10 actual signs of a bad place to work

So, here’s the deal. The last thing I wrote about on here was the amusing found mailroom treasure that was displayed prominently and anonymously on the printer “10 Unmistakeable Signs of a Bad Place to Work” which, it turned out, was printed out from Forbes.com and while it had a captivating headline, had really little practical value for the world. With that, I give you my own top ten signs you work in a sh*thole, in (mostly) no particular order.

  1. The boss is sexist. First sign of this, he’s an old guy. But to be fair, I’ve worked with many thoughtful, non-sexist fabulous old white guy bosses that are great leaders. (Yes, most bosses are still old white guys, that’s just how it is. I know, it’s 2016, but for now, just move past that thought. But I’m with you. So with you!) Second sign, he downplays everything women do as expected, pays them far less, gives them crappier titles, gives them no opportunities for advancement, and conveniently celebrates any little thing the guys in the office are doing. If they’re old white guys, they get the biggest celebratory office emails and mentions at meetings. Other non-white guys are reluctantly celebrated. Women, forget about it and do your damn job already don’t you have kids to tend to and a husband to wait on. Ugh! Now that’s when you run for the hills, or want to desperately. Or you can be like me and figure you can wait out the a$$hole because the next one, statistically speaking, can’t be as bad, right? (Please!)
  2. The boss is sexist. Because it is worth two spots on a top 10 work list. Trust me, when you work your whole life and you’re treated with respect and as a valuable contributor and don’t feel sexism, then you run into it all of the sudden mid-life at a new job, you will understand how unbearable sexism is from your boss.
  3. Racism at work, anywhere and anyhow. And if you point it out, you’re “overreacting” and “not looking at it from the right angle” or are “so right, but what can we do about it.” It is suspicious when there are zero black people working in your building. I don’t care what color you are, if there are no black people working with you, there is something very wrong with the system of that workplace. Trust me, if you ask, they’ll tell you, there just aren’t any qualified candidates that have applied. But you and I know full-well that isn’t true. Then they’ll point out the handful of non-white people as proof the system isn’t racist. Trust your eyes.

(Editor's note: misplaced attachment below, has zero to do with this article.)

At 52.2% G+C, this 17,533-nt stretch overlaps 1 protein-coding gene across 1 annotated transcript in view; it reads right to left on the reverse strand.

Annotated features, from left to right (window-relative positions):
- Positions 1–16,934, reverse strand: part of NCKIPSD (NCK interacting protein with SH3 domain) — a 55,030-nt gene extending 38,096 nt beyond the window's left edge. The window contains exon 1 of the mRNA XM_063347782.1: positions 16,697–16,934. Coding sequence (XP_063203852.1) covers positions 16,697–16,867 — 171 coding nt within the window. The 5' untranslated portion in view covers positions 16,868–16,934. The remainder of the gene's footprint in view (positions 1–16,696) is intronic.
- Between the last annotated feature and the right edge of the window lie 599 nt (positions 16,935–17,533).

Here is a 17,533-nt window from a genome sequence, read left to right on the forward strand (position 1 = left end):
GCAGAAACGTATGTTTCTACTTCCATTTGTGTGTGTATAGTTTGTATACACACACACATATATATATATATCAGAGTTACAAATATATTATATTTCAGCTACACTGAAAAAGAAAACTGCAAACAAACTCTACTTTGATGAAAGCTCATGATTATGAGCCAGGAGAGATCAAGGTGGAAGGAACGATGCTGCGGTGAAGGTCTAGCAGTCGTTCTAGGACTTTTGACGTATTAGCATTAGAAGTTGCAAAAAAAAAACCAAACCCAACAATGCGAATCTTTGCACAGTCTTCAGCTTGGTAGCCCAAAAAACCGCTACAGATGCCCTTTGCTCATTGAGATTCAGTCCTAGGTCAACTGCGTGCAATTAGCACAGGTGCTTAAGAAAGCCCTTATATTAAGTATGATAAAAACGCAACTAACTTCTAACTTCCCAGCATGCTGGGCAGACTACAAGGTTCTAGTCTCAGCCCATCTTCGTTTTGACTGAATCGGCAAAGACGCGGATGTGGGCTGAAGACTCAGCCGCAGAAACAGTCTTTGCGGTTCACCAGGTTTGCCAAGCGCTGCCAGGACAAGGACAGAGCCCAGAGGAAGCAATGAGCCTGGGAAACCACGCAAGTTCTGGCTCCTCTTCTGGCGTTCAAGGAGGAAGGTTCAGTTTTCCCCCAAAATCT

4. There’s not equal pay for equal work. Seeing a trend here? Working someplace that doesn’t treat its employees with justice as equal human beings on all levels is a major problem. Take a few minutes to look up public data on what people are making. If there are too many disparities in the numbers for people with similar titles and experience levels, that is not a place you want to work.
  5. Too much gossip. When problems are left to fester in hallways and back corners and break rooms, things go south quickly. Gossip happens when questions aren’t answered and people are unhappy. Yes, there are always gossip hounds. It’s fine. People like drama, some too much, yes, no doubt. But take a few minutes and find a busy time of day, stop and stand in your doorway, just out of sight. If you can hear people talking quietly about other people that work there everytime you run this experiment, this is probably not a place you want to work. Plus, rampant gossip means no one cares enough to take the time to address concerns, or the boss’ boss doesn’t think time spent doing such is worthwhile.
  6. They charge you to park in the work parking lot. Several hundred bucks per year. And not just for a good spot, but just to work there.
  7. Lack of events that encourage employees getting together on the company dime to talk to each other. This doesn’t have to be fancy or expensive. But giving people regular breathing space to have conversations is not wasting time. I find it actually helps you work harder because meeting new people or getting to know people builds understanding and connections that can work into innovative partnerships and projects. Plus, treating people as humans is nice. Nice places treat people nicely.
  8. Childcare not a focus. Parents need either flexible schedules or good, reliable childcare at or near the workplace. Good places to work usually have some sort of childcare programs. Even if you don’t have kids, be weary of working someplace where bosses don’t give parents a break. If you see a boss-type give person A a hard time for needing time off to take a kid to the dentist or doctor or just attend a school event, know that boss-type will also treat you as a sub-human if you are sick or need to act human or address life outside your job in anyway. Plus, if your coworker with kids can’t catch a break, that’s going to hurt that person’s attitude about working and being productive at work. That’s not going to help anyone. Dissatisfaction is infectious.
  9. Creativity and outside-the-box things aren’t encouraged. There are plenty o reasons to “do it the proven way,” but there are plenty of reasons to experiment and try new things and let people “see what happens.” Not every idea is a good idea, but if no one is allowed to try, nothing will ever change. That’s boring and backwards thinking. You want to work at a place that embraces positive change, not someplace stuck in a rut.
  10. Mental health time. You should get vacation time, at least two weeks off paid per year. You should get paid sick leave, at least a week. But you should also get days off to relax and refresh your brain. A boss that says, great job on this, go home early today and relax, and means it, is a good boss. Being free to sit and think, to take a walk during work time and have that valued, that’s a good place to work.
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